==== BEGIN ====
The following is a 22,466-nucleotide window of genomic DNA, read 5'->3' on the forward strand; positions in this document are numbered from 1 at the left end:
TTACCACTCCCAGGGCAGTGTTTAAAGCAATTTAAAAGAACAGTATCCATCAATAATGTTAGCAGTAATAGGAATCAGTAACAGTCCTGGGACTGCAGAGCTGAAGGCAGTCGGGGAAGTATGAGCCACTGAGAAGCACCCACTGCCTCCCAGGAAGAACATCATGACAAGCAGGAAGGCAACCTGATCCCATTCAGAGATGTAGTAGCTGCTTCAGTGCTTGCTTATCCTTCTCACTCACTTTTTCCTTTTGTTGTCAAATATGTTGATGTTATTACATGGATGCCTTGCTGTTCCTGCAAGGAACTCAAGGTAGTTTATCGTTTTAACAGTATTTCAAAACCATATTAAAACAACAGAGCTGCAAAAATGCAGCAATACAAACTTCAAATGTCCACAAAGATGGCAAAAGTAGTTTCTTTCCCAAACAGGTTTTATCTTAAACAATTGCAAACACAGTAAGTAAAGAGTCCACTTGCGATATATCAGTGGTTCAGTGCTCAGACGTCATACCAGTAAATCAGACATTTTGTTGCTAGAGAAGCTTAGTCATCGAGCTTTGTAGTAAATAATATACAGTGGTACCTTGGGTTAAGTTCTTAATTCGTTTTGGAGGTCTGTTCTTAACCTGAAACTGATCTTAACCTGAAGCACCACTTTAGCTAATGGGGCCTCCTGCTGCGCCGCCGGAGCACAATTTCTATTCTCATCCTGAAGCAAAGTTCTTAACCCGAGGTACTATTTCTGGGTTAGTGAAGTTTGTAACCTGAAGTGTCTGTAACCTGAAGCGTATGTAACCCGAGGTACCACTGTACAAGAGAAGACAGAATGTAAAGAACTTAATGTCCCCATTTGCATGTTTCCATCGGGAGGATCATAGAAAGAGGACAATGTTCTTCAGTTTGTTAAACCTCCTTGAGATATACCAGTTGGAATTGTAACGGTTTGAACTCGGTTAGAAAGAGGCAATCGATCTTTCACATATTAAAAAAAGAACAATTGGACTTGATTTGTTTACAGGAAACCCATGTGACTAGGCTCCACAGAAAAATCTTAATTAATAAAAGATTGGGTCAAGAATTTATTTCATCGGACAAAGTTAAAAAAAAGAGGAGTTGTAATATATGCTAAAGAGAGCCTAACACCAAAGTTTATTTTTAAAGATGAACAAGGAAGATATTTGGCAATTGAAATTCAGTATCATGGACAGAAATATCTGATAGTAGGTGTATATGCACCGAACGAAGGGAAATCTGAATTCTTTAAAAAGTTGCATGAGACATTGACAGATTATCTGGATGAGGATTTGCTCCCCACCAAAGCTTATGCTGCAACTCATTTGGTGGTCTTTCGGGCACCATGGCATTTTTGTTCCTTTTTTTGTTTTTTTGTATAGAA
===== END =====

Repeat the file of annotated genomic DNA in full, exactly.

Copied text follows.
The following is a 22,466-nucleotide window of genomic DNA, read 5'->3' on the forward strand; positions in this document are numbered from 1 at the left end:
TTACCACTCCCAGGGCAGTGTTTAAAGCAATTTAAAAGAACAGTATCCATCAATAATGTTAGCAGTAATAGGAATCAGTAACAGTCCTGGGACTGCAGAGCTGAAGGCAGTCGGGGAAGTATGAGCCACTGAGAAGCACCCACTGCCTCCCAGGAAGAACATCATGACAAGCAGGAAGGCAACCTGATCCCATTCAGAGATGTAGTAGCTGCTTCAGTGCTTGCTTATCCTTCTCACTCACTTTTTCCTTTTGTTGTCAAATATGTTGATGTTATTACATGGATGCCTTGCTGTTCCTGCAAGGAACTCAAGGTAGTTTATCGTTTTAACAGTATTTCAAAACCATATTAAAACAACAGAGCTGCAAAAATGCAGCAATACAAACTTCAAATGTCCACAAAGATGGCAAAAGTAGTTTCTTTCCCAAACAGGTTTTATCTTAAACAATTGCAAACACAGTAAGTAAAGAGTCCACTTGCGATATATCAGTGGTTCAGTGCTCAGACGTCATACCAGTAAATCAGACATTTTGTTGCTAGAGAAGCTTAGTCATCGAGCTTTGTAGTAAATAATATACAGTGGTACCTTGGGTTAAGTTCTTAATTCGTTTTGGAGGTCTGTTCTTAACCTGAAACTGATCTTAACCTGAAGCACCACTTTAGCTAATGGGGCCTCCTGCTGCGCCGCCGGAGCACAATTTCTATTCTCATCCTGAAGCAAAGTTCTTAACCCGAGGTACTATTTCTGGGTTAGTGAAGTTTGTAACCTGAAGTGTCTGTAACCTGAAGCGTATGTAACCCGAGGTACCACTGTACAAGAGAAGACAGAATGTAAAGAACTTAATGTCCCCATTTGCATGTTTCCATCGGGAGGATCATAGAAAGAGGACAATGTTCTTCAGTTTGTTAAACCTCCTTGAGATATACCAGTTGGAATTGTAACGGTTTGAACTCGGTTAGAAAGAGGCAATCGATCTTTCACATATTAAAAAAAGAACAATTGGACTTGATTTGTTTACAGGAAACCCATGTGACTAGGCTCCACAGAAAAATCTTAATTAATAAAAGATTGGGTCAAGAATTTATTTCATCGGACAAAGTTAAAAAAAAGAGGAGTTGTAATATATGCTAAAGAGAGCCTAACACCAAAGTTTATTTTTAAAGATGAACAAGGAAGATATTTGGCAATTGAAATTCAGTATCATGGACAGAAATATCTGATAGTAGGTGTATATGCACCGAACGAAGGGAAATCTGAATTCTTTAAAAAGTTGCATGAGACATTGACAGATTATCTGGATGAGGATTTGCTCCCCACCAAAGCTTATGCTGCAACTCATTTGGTGGTCTTTCGGGCACCATGGCATTTTTGTTCCTTTTTTTGTTTTTTTGTATAGAA